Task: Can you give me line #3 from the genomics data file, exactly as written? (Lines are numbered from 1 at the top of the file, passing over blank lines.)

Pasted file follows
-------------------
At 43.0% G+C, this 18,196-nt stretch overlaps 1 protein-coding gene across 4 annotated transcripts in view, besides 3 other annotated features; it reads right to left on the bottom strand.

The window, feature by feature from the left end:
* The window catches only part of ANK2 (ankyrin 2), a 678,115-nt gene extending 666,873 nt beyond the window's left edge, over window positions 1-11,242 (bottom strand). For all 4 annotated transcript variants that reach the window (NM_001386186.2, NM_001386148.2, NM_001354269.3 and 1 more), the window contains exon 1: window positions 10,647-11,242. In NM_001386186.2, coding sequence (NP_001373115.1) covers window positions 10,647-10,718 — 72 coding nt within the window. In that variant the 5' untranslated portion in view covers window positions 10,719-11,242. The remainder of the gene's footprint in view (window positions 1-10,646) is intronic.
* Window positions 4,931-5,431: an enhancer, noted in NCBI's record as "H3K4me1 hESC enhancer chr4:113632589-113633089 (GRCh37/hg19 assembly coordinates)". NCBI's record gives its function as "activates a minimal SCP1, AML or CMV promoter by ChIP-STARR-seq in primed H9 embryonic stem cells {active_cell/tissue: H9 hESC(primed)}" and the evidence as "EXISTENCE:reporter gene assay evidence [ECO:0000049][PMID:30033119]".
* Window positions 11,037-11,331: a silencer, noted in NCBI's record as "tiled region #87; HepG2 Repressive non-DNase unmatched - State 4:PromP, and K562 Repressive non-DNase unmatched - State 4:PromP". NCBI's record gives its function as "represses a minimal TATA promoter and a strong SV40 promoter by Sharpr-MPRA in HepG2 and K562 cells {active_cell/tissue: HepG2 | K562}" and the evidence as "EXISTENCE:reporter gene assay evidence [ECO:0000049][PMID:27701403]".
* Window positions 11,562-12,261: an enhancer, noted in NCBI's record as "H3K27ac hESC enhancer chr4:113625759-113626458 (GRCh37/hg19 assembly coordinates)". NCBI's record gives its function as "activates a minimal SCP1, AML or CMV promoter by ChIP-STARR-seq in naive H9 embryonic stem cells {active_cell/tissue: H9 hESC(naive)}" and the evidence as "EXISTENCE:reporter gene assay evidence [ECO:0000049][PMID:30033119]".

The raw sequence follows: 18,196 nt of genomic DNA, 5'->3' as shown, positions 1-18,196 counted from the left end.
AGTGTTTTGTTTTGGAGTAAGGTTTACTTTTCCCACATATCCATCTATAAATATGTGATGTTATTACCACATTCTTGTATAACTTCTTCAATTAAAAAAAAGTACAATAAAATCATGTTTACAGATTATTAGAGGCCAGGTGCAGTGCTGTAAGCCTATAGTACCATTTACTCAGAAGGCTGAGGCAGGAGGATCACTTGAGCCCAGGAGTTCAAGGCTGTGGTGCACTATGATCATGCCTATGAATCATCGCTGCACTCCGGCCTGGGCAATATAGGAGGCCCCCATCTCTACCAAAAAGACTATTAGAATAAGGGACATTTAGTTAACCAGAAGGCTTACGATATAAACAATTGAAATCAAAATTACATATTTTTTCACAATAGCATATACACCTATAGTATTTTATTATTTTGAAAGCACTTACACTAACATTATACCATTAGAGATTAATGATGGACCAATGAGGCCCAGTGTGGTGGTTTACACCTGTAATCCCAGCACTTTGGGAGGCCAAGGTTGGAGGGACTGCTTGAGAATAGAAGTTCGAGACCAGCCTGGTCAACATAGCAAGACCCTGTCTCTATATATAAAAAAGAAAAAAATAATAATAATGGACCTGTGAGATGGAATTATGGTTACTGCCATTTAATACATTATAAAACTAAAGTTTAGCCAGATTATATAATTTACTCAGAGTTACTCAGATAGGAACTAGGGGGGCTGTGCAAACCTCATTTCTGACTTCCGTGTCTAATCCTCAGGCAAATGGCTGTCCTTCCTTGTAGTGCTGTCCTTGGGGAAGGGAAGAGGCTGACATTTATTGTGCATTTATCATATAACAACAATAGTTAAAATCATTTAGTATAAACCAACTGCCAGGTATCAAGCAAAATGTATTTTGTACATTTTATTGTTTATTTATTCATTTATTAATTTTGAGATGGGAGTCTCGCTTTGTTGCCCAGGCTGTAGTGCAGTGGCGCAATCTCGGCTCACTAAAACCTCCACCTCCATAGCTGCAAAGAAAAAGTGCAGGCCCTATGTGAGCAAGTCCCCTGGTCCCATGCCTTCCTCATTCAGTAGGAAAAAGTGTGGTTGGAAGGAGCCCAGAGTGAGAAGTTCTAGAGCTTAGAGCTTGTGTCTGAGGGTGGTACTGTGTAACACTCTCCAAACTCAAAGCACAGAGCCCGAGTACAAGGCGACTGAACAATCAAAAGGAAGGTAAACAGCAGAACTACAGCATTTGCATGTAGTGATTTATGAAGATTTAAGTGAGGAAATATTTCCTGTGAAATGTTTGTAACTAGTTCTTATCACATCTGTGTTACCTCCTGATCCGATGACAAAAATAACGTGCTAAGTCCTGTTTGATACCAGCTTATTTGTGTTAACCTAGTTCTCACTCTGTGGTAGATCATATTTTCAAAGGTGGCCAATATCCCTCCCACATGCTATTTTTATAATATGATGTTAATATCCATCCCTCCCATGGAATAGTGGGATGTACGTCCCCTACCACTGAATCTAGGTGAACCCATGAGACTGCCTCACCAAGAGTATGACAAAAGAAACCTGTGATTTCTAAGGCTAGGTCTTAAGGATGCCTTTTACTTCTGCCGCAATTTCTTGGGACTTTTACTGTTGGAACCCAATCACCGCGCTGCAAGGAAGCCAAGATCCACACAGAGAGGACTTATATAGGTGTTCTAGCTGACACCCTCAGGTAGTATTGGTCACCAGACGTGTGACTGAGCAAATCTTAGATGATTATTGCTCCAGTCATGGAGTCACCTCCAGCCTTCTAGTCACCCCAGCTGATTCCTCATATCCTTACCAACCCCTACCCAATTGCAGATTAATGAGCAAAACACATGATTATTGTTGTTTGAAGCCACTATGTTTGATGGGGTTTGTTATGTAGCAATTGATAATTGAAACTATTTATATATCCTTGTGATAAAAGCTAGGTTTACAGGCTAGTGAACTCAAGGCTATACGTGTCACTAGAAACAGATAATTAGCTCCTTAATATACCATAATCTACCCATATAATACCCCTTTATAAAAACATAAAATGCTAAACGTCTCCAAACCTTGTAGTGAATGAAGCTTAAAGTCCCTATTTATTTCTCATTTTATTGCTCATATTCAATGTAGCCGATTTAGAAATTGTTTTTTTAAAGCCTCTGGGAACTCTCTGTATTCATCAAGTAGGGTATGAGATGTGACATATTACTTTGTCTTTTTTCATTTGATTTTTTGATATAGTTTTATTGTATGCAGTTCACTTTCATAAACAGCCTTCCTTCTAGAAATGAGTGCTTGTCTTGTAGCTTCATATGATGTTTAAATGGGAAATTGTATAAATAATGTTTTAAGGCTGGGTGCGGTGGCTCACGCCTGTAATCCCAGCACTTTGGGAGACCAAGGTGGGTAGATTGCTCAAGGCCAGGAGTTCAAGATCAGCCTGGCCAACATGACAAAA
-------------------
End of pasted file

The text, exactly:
* The window catches only part of ANK2 (ankyrin 2), a 678,115-nt gene extending 666,873 nt beyond the window's left edge, over window positions 1-11,242 (bottom strand). For all 4 annotated transcript variants that reach the window (NM_001386186.2, NM_001386148.2, NM_001354269.3 and 1 more), the window contains exon 1: window positions 10,647-11,242. In NM_001386186.2, coding sequence (NP_001373115.1) covers window positions 10,647-10,718 — 72 coding nt within the window. In that variant the 5' untranslated portion in view covers window positions 10,719-11,242. The remainder of the gene's footprint in view (window positions 1-10,646) is intronic.